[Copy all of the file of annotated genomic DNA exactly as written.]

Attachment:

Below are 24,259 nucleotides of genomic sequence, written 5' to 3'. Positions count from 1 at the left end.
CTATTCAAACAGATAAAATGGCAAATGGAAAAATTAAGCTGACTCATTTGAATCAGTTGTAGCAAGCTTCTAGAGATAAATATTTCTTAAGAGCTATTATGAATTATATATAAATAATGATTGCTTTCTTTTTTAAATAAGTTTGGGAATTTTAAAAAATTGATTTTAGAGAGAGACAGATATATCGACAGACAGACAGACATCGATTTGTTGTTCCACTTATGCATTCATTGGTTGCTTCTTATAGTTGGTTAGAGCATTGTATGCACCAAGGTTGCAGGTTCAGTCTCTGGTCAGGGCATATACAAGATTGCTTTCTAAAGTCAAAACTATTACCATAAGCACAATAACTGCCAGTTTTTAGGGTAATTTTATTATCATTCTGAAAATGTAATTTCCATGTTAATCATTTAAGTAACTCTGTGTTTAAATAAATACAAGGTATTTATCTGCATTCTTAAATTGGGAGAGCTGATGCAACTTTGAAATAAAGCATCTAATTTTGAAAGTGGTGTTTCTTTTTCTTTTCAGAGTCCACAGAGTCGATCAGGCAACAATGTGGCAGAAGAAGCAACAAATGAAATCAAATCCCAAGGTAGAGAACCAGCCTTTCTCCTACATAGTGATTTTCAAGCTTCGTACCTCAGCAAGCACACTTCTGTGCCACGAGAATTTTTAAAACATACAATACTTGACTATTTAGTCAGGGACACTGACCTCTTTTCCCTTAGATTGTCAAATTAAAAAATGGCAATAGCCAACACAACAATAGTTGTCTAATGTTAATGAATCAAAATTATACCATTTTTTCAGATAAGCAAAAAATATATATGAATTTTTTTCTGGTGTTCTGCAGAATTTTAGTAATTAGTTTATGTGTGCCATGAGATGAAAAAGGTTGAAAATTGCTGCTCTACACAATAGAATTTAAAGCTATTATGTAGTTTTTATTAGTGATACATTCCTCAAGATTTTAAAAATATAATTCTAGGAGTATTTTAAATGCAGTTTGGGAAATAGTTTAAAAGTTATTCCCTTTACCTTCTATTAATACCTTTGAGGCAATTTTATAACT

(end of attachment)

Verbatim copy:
Below are 24,259 nucleotides of genomic sequence, written 5' to 3'. Positions count from 1 at the left end.
CTATTCAAACAGATAAAATGGCAAATGGAAAAATTAAGCTGACTCATTTGAATCAGTTGTAGCAAGCTTCTAGAGATAAATATTTCTTAAGAGCTATTATGAATTATATATAAATAATGATTGCTTTCTTTTTTAAATAAGTTTGGGAATTTTAAAAAATTGATTTTAGAGAGAGACAGATATATCGACAGACAGACAGACATCGATTTGTTGTTCCACTTATGCATTCATTGGTTGCTTCTTATAGTTGGTTAGAGCATTGTATGCACCAAGGTTGCAGGTTCAGTCTCTGGTCAGGGCATATACAAGATTGCTTTCTAAAGTCAAAACTATTACCATAAGCACAATAACTGCCAGTTTTTAGGGTAATTTTATTATCATTCTGAAAATGTAATTTCCATGTTAATCATTTAAGTAACTCTGTGTTTAAATAAATACAAGGTATTTATCTGCATTCTTAAATTGGGAGAGCTGATGCAACTTTGAAATAAAGCATCTAATTTTGAAAGTGGTGTTTCTTTTTCTTTTCAGAGTCCACAGAGTCGATCAGGCAACAATGTGGCAGAAGAAGCAACAAATGAAATCAAATCCCAAGGTAGAGAACCAGCCTTTCTCCTACATAGTGATTTTCAAGCTTCGTACCTCAGCAAGCACACTTCTGTGCCACGAGAATTTTTAAAACATACAATACTTGACTATTTAGTCAGGGACACTGACCTCTTTTCCCTTAGATTGTCAAATTAAAAAATGGCAATAGCCAACACAACAATAGTTGTCTAATGTTAATGAATCAAAATTATACCATTTTTTCAGATAAGCAAAAAATATATATGAATTTTTTTCTGGTGTTCTGCAGAATTTTAGTAATTAGTTTATGTGTGCCATGAGATGAAAAAGGTTGAAAATTGCTGCTCTACACAATAGAATTTAAAGCTATTATGTAGTTTTTATTAGTGATACATTCCTCAAGATTTTAAAAATATAATTCTAGGAGTATTTTAAATGCAGTTTGGGAAATAGTTTAAAAGTTATTCCCTTTACCTTCTATTAATACCTTTGAGGCAATTTTATAACT